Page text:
Everyone at Veridian has been working around the clock to prepare for a convention known as Relax-a-Con, the world's largest gathering of relaxation technology. The long hours have forced Ted to have Rose sleep nights on the sofa in his office. Morale is low and the workers are getting a little loopy from exhaustion. This becomes evident when Lem accidentally tosses a cup of hot coffee on a coworker named Jenkins.
Ted has an idea to inspire the troops. He wants to single-out the hardest working employee and reward him with something fun. Ted and a small group of workers bring a big cake to a man who has been holed up in his office all night. It happens to be the guy Lem scalded with coffee: Jenkins. Of course, there's a very good reason Jenkins never left his office. He's dead. Guess he won't be asking for a corner-cut of cake.
Ted feels that people are working too hard and now a man is dead. Veronica says, "The company feels that if we ease up just because someone died, it will only encourage other people to die." But Ted doesn't buy it. He tries to use Jenkins' memorial service as a forum to convince people to take it easy. Then it's Lem's turn to talk. He didn't really know Jenkins, but he did throw coffee on him once. He'll miss those good times.
Veronica ends the memorial with an inspiring speech about Jenkins. Well, it's not really about Jenkins the man. It's more about the project he held so dear. Yes, Jenkins died trying to make the deadline for the Relax-a-Con project. Veronica channels her inner-Knute Rockne to rally the workers into a motivated frenzy. She wants to keep the legacy of Jenkins alive by continuing to work ridiculously long hours to fulfill his dream of creating the most advanced sleep system in human history!
Veronica also uses Jenkins' death to inspire Linda to live in the moment. She does so by poking her in the eyes with her fingers. Whenever Linda starts to drift off into fantasyland, she needs something to reel her back to reality. Sometimes that involves something as simple as holding onto someone's face as they are talking to her so she'll stay in the moment. Other times, Veronica must "sweep the leg" to send Linda crashing to the ground. Not even Mr. Miyagi could defend against Veronica's swift kicks.
Lem's tribute to Jenkins at the memorial has made him a mini-celebrity at work. Even the cool accountants want to hang with him just to hear him tell more Jenkins stories. But, again, Lem didn't know Jenkins all that well. So, he inserts Jenkins' name into some of the stories he knows about Phil. The cool accountants are spellbound.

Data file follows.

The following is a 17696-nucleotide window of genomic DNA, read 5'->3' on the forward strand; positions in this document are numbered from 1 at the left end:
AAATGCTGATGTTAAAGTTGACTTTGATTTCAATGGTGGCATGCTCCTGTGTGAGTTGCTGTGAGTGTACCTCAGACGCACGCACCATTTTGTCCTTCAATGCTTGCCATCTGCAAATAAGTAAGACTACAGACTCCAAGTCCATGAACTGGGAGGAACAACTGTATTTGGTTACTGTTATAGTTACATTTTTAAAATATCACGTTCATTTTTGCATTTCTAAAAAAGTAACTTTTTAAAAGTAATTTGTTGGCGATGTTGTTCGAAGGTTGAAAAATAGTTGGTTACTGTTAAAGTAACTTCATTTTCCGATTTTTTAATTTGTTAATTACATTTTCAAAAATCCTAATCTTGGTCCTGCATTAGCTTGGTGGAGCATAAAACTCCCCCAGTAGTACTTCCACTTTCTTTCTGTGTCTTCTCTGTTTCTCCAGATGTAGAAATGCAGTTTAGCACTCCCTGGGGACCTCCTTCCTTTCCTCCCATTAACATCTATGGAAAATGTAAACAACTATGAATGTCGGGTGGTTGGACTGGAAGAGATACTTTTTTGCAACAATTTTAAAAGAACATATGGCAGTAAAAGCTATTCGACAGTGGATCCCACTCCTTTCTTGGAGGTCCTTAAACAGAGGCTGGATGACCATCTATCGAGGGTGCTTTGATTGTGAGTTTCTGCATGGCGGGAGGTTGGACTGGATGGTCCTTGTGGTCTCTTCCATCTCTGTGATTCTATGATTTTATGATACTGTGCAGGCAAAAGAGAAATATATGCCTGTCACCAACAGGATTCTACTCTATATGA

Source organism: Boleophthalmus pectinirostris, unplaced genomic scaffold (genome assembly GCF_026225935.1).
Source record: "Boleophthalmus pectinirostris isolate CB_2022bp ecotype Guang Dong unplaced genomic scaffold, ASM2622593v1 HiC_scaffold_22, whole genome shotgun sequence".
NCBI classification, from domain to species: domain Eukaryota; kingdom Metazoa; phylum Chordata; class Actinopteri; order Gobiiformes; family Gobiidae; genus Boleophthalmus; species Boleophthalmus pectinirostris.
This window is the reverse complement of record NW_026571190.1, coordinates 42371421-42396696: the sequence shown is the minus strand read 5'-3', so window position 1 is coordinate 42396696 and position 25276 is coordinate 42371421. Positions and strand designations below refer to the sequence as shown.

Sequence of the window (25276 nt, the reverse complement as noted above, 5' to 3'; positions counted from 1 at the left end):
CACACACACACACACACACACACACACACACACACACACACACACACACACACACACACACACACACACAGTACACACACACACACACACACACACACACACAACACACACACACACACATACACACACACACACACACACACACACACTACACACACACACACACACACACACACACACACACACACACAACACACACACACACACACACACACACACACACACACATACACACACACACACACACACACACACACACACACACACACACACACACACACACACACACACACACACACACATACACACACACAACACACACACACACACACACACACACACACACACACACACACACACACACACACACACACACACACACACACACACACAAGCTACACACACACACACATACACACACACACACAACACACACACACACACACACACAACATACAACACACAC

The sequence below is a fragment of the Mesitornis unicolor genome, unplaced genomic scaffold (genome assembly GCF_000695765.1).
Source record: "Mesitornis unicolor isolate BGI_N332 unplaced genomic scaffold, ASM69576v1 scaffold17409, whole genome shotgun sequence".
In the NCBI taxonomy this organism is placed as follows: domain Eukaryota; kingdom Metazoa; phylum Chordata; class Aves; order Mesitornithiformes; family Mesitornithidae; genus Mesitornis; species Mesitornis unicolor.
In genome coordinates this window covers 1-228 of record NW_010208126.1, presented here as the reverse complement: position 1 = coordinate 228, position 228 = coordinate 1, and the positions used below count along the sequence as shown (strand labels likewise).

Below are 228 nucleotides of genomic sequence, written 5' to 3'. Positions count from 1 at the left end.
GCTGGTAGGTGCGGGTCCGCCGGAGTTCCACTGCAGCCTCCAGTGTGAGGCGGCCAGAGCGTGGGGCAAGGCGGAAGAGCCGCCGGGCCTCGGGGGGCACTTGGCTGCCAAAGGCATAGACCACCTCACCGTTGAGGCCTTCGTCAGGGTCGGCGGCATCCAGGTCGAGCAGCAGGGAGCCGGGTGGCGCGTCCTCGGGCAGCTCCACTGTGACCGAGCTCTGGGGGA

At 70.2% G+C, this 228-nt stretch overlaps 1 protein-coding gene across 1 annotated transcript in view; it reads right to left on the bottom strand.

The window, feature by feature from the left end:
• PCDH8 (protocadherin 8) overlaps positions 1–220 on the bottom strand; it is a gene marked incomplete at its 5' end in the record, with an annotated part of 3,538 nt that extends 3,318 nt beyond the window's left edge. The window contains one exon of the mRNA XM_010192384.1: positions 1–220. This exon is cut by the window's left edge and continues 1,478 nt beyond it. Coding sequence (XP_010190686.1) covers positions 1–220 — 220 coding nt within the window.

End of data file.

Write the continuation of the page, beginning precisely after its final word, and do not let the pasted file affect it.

Ted discovers that the company plans to exploit Jenkins' death to the point where they make 14-hour days the norm. Veronica says the only way to stop it is to convince the company that overworking employees will cost them money. So, Ted tries to sabotage the delivery of a part needed for the project to succeed. His plan is foiled by an overly-motivated worker who drove all night to pick up the missing part. He took every stimulant the truckers gave him just to stay awake. Love those truckers.
Enough is enough. Ted doesn't care anymore. He's going back to working normal hours, which means he's taking his daughter and going home. As Ted carries a sleeping Rose in his arms through those hallowed halls of Veridian Dynamics, he's met with a slow, steady chorus of applause from the workers around him. It's a total "Officer and a Gentleman" moment. Right up until the point when Rose wakes up to say she has to pee.
After a quick trip to the restroom, Ted takes Rose in his arms once more - lifting her up where she belongs. The workers clap once again as Ted makes his way into the elevator. Veronica rushes in to say that she's going with him. Ted can't believe that she's supporting him in this decision. She's not. She just has a dinner date.
Nevertheless, once the workers saw Ted and Veronica head out the door, they did the same. This forced the company to back down on their desire to make everyone work unreasonable hours. Now if you'll excuse us, we have to go out and rent a certain Richard Gere-Lou Gossett Jr. movie.